Presnall, Clifford C. (Deceased)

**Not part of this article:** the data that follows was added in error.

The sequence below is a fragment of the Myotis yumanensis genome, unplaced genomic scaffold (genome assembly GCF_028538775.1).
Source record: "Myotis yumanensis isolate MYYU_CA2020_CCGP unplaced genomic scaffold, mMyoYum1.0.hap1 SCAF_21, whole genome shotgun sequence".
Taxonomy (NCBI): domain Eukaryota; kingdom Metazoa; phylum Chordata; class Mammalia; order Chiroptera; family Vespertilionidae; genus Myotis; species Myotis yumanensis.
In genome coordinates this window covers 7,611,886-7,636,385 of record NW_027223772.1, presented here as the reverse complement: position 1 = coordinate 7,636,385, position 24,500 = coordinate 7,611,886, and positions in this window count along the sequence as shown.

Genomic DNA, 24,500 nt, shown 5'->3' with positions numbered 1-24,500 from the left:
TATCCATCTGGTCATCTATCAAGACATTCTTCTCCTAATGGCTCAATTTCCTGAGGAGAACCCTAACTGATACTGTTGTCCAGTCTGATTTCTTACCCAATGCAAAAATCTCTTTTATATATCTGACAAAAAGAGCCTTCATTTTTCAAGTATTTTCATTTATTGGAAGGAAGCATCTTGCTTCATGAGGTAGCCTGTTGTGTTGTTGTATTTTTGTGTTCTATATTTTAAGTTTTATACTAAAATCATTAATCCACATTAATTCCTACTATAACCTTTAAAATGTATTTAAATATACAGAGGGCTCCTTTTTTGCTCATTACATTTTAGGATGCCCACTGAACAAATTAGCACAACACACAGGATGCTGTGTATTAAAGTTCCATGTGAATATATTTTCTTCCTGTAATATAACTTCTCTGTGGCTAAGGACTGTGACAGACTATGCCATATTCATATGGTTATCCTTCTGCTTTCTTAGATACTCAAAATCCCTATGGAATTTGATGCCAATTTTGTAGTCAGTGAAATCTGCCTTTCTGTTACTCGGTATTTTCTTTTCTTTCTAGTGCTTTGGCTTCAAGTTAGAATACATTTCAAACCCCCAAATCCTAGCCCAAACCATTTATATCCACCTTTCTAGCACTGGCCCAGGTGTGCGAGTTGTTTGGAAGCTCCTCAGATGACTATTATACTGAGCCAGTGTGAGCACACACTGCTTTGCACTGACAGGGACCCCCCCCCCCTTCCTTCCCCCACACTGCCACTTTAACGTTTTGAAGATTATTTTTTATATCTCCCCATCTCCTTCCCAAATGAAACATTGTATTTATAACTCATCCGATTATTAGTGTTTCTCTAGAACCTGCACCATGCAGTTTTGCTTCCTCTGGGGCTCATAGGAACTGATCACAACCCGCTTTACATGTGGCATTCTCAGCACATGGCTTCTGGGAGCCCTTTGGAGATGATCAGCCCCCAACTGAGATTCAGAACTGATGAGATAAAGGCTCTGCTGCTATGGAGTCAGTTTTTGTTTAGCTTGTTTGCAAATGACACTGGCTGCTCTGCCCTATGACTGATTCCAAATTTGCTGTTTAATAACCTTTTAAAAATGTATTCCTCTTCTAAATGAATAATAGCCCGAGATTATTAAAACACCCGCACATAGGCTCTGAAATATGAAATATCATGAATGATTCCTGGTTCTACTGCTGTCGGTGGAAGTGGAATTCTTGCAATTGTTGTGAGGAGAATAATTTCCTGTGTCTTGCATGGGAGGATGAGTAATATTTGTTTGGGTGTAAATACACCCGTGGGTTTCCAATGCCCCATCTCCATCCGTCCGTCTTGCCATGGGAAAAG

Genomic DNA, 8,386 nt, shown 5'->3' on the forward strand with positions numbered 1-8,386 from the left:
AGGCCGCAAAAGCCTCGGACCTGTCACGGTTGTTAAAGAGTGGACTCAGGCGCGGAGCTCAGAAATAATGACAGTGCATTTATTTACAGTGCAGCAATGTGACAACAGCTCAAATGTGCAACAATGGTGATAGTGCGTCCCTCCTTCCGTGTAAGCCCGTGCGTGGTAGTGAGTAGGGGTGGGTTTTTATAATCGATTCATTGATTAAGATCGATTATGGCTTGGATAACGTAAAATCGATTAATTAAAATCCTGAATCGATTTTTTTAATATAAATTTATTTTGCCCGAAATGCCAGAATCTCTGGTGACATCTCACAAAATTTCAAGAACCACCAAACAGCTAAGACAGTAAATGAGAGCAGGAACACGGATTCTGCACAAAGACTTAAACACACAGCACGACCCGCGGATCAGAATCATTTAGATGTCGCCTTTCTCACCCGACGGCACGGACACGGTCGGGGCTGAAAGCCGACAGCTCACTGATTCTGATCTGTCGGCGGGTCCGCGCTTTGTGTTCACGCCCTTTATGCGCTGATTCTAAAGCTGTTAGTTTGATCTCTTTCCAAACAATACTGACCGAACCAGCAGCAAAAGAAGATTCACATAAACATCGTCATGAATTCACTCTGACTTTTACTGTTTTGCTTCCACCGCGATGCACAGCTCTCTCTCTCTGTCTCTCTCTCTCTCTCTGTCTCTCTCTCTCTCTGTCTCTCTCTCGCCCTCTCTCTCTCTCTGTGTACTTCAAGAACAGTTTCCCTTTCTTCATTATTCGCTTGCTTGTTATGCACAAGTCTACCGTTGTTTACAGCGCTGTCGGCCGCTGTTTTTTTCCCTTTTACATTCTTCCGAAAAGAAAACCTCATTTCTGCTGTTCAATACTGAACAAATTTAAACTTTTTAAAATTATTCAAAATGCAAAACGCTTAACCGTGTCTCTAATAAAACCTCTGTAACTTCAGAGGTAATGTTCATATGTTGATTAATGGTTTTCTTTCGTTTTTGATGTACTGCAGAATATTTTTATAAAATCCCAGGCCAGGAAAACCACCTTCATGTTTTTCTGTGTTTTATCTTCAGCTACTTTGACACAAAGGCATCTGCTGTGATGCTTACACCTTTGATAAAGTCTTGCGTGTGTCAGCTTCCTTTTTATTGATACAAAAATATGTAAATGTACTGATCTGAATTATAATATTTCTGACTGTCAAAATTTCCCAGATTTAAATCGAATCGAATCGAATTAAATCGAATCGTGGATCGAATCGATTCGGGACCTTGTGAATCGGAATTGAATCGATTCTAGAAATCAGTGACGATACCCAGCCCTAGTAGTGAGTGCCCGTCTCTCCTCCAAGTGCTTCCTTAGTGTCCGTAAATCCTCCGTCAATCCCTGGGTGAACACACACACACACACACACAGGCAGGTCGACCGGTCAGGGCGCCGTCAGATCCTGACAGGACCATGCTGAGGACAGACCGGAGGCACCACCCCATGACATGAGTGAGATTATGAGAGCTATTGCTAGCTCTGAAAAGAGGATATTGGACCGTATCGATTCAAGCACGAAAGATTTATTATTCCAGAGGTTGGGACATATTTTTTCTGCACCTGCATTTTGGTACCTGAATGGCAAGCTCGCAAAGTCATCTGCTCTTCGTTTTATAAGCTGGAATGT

Clifford was born on December 9, 1898, in Dubuque, Iowa. In 1907, his family moved to Oregon where he spent his boyhood and early manhood. He served in the Army in World War I and graduated from Oregon Agriculture College (now Oregon State University) in 1923 with a BS degree in animal husbandry. He was engaged in livestock ranching and range management in eastern Oregon, Idaho, and California from 1923 to 1929. His original plans were to become a sheep rancher, but after a visit to Yosemite National Park in 1929 he changed career plans. Clifford took and passed the examination for ranger naturalist and received a job at Yosemite in 1930. Shortly after employment he married Ruby Davis from Oregon in an outdoor ceremony at the foot of Bridal Veil Falls in Yosemite. Their son David was born at Yosemite. Clifford also served at Zion and Bryce National Parks from 1934 to 1938, until Clifford was transferred to the national office of the National Park Service. A second son, Dean, was born during his time in Zion and Bryce. Clifford became a biologist with the U.S. Department of Agriculture Bureau of Biological Survey, Washington, D.C., in 1939 and then with the Fish and Wildlife Service in 1940 with the Branch of Predator and Rodent Control. During World War II (1941-46) he was transferred to Chicago when the office moved from Washington, D.C. Clifford was transferred back to Washington in 1946 and continued to serve with the Division of Predator and Rodent Control, eventually becoming the chief of this Division in 1961. He published 30 articles in the period from 1933 to 1964, and they focused mostly on predator-prey relationships. Clifford’s published works dealt with the policy issues of predator control as well as the biological relationships between predator and prey species. His professional affiliations included memberships in The Wildlife Society, the American Society of Mammalogists, and the Society of American Foresters. Clifford retired in 1965 with 36 years of government service and received the distinguished Service Award from the U.S. Department of Interior. On retirement he moved to Coles Point, Virginia. Clifford was active in numerous advisory and liaison projects with government agencies and private organizations dealing with conservation issues. Clifford died on December 16, 1981, of liver and stomach cancer. Clifford was elected to the Washington Biologists’ Field Club in 1939 and served as treasurer from 1953 to 1962, which was a critical time when the property was sold.